Zeke’s popularity among readers of this blog has been a great help to me in the last months. I can never repay the kindnesses you have shown, and I will always be grateful.
I’m not going to be writing about him here anymore, at least not in the manner in which I have been. He may pop up as a character in a story here and there, but he won’t be the subject of any more posts.
Writing for one’s audience is a tempting thing, and I don’t think it’s entirely a bad impulse. There’s been another dog at work here, one owned by a guy named Pavlov. People comment more on the Zeke posts, and I find myself responding to that in choosing what to write about.
Someone once referred to the writing I do here as being in the “open a vein and bleed through the keyboard” mode, or something similar. It’s not a bad description of the way I write, for good or ill. There are drawbacks to the technique. Writing about one’s experience of the inevitable sorrow in one’s life inevitably opens the door to people who will tell you you’re not feeling the proper emotions. My patience for that sort of response is thin enough at the best of times. Yesterday it made me want to do violence to my computer.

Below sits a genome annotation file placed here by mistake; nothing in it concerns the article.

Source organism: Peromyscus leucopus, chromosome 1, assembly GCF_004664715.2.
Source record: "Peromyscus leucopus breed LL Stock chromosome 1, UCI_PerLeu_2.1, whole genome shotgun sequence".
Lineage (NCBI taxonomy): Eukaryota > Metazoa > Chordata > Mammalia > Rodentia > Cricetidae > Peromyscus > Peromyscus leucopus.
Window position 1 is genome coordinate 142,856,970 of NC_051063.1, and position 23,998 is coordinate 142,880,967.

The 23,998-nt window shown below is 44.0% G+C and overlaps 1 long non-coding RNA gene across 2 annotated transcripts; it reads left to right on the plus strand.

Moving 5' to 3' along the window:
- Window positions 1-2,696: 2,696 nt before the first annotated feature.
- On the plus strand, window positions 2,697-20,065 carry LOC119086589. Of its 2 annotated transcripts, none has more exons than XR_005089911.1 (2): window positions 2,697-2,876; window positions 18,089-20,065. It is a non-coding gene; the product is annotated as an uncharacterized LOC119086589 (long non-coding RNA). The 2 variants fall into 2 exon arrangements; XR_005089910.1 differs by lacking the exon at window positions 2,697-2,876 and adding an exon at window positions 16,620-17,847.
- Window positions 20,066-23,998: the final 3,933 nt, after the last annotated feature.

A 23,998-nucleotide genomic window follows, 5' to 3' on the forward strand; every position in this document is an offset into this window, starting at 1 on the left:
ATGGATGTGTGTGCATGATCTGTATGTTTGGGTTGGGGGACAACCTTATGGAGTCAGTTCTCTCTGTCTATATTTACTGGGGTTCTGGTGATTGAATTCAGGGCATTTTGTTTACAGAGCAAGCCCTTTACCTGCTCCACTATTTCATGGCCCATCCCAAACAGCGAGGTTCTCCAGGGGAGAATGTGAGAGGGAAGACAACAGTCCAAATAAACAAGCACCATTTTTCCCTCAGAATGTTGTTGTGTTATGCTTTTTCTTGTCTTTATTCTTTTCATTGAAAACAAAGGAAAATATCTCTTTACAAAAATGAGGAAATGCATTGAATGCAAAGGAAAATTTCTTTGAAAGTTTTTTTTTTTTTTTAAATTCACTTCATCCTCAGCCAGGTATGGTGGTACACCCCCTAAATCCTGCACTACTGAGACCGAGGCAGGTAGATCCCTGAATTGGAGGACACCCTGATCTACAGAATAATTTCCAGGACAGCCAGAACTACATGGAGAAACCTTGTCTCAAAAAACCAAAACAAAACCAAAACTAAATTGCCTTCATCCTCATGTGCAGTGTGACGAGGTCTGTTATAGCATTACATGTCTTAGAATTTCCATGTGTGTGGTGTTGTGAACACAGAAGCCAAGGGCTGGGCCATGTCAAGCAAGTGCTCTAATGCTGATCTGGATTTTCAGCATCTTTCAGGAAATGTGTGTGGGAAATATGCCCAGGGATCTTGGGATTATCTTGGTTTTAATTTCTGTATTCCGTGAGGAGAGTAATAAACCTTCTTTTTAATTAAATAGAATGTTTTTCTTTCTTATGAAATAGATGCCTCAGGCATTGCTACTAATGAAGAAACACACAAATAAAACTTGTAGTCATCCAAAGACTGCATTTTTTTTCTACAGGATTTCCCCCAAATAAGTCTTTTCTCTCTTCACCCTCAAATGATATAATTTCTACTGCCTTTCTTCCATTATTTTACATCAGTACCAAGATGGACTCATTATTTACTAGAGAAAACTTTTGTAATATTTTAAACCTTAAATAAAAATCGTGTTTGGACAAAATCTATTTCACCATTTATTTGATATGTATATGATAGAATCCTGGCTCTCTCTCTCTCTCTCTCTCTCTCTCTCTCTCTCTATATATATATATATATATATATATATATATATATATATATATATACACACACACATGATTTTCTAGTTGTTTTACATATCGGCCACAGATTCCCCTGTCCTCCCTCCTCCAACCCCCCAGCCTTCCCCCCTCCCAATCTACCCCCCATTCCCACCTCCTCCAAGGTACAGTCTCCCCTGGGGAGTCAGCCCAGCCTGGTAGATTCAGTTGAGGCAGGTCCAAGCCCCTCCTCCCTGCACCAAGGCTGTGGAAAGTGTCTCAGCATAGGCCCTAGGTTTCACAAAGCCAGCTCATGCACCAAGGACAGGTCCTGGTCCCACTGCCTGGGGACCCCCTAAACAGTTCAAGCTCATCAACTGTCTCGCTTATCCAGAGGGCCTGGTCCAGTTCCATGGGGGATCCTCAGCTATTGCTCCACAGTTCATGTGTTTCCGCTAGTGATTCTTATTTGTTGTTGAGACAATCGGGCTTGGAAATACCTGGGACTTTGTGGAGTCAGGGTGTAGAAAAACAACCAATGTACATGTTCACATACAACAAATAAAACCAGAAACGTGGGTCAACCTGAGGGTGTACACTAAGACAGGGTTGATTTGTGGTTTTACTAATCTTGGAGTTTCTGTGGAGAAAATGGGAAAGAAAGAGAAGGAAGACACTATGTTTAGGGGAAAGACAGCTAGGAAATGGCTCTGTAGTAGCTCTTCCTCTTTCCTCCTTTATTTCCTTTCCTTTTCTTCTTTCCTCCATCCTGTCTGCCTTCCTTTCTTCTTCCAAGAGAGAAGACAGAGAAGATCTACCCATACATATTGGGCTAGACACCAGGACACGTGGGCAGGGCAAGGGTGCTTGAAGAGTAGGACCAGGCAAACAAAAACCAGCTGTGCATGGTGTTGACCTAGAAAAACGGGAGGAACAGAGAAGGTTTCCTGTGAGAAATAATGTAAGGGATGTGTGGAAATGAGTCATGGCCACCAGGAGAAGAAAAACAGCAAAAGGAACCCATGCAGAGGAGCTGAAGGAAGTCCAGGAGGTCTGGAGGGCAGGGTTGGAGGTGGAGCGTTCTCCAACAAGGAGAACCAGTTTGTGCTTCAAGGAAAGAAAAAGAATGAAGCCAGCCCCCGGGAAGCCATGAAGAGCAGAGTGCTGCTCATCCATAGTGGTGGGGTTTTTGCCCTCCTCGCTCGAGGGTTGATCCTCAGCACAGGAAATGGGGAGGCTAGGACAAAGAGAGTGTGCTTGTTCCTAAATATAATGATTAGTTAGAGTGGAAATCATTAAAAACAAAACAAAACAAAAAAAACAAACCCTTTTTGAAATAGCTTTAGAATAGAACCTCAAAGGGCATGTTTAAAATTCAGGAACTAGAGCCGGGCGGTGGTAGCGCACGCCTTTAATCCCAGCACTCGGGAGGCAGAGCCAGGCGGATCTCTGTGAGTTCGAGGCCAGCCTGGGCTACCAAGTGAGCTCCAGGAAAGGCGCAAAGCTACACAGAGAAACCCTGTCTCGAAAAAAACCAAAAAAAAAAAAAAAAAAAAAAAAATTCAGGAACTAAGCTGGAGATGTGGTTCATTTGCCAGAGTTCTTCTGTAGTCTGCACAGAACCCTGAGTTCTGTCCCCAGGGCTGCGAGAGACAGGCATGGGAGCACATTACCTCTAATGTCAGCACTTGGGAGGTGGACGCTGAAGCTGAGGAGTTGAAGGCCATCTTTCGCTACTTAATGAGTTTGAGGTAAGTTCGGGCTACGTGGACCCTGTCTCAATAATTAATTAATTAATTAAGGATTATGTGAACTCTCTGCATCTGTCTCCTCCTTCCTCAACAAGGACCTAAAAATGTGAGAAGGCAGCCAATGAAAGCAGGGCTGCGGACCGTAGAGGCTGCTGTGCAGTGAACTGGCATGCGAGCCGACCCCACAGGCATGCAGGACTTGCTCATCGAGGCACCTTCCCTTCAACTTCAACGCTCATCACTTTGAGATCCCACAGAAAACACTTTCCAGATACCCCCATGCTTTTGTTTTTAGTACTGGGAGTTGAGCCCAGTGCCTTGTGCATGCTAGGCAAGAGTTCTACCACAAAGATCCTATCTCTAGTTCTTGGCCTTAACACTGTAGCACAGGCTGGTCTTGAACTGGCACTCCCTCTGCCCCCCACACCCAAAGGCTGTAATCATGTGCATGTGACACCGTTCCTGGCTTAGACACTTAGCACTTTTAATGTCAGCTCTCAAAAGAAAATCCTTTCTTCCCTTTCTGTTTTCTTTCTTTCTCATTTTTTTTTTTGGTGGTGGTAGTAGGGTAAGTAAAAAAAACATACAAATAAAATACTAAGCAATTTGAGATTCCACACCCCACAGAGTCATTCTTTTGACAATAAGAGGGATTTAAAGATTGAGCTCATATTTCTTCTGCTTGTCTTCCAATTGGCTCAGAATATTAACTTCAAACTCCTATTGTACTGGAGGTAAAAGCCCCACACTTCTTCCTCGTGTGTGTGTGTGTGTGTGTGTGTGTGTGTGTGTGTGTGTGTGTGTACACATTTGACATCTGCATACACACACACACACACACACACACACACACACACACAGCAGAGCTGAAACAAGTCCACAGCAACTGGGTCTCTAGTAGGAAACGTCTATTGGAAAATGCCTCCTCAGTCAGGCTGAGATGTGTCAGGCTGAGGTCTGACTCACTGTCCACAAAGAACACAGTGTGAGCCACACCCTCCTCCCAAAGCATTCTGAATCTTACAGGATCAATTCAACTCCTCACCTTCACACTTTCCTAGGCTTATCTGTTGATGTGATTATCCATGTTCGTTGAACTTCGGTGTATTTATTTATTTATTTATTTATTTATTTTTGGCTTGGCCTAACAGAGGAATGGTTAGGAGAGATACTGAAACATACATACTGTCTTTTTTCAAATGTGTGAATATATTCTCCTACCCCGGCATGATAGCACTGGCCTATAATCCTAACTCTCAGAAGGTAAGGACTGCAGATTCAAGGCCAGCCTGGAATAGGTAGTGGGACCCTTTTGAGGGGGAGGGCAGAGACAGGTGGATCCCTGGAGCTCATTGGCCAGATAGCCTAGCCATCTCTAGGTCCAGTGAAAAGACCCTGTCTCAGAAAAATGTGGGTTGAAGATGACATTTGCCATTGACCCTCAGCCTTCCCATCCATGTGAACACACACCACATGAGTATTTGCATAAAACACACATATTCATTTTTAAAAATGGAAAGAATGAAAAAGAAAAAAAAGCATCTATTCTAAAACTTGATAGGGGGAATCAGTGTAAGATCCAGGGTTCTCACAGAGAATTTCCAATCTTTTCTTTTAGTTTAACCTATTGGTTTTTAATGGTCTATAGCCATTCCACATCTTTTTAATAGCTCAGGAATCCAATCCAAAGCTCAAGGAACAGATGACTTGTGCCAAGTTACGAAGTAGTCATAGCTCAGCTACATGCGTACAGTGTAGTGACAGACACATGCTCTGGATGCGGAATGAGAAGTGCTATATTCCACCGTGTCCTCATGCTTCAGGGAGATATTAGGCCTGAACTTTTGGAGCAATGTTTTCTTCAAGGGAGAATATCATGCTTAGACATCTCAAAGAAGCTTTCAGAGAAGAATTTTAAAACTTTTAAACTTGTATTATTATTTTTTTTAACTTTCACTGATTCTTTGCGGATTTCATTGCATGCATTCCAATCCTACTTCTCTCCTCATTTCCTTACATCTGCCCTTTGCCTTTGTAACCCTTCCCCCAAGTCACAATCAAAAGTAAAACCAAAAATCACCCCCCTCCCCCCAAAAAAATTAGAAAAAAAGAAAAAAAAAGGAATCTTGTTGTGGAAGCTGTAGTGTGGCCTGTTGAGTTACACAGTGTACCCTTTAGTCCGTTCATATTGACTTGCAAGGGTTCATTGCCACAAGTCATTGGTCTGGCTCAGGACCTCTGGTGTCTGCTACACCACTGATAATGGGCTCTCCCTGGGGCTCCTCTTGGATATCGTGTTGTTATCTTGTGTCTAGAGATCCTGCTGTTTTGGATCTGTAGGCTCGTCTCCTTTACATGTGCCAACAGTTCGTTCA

There is enough sentiment these days out in the blog world, attached to arguments I have studiously avoided, that by the act of writing a blog one is obligated to write about certain things: the underreported political issue of the moment, the taking of sides in inter-blog arguments. If you’ve been reading me for a while, you know how I feel about that assumption of obligation. It’s enough these days to utterly deprive me of the desire to write about anything political. Pile upon that the assertion that my feeling of loss, as expressed in a post, is egotistical because it doesn’t fit someone’s personal religious beliefs (based on a shallow misinterpretation of zen aphorisms at that) and I come close to tossing this thing out onto the Wayback Machine scrap heap.
Besides, even I’m getting bored with my whining about my dead dog.
So I’m taking him backstage again: he is, after all, my dead dog and not the Internet’s. To all of you who have sent their best wishes, commiseration, shared grief and shared stories, I can’t express how grateful I am. You truly touched us.
When I feel like writing about something else, it’ll show up here.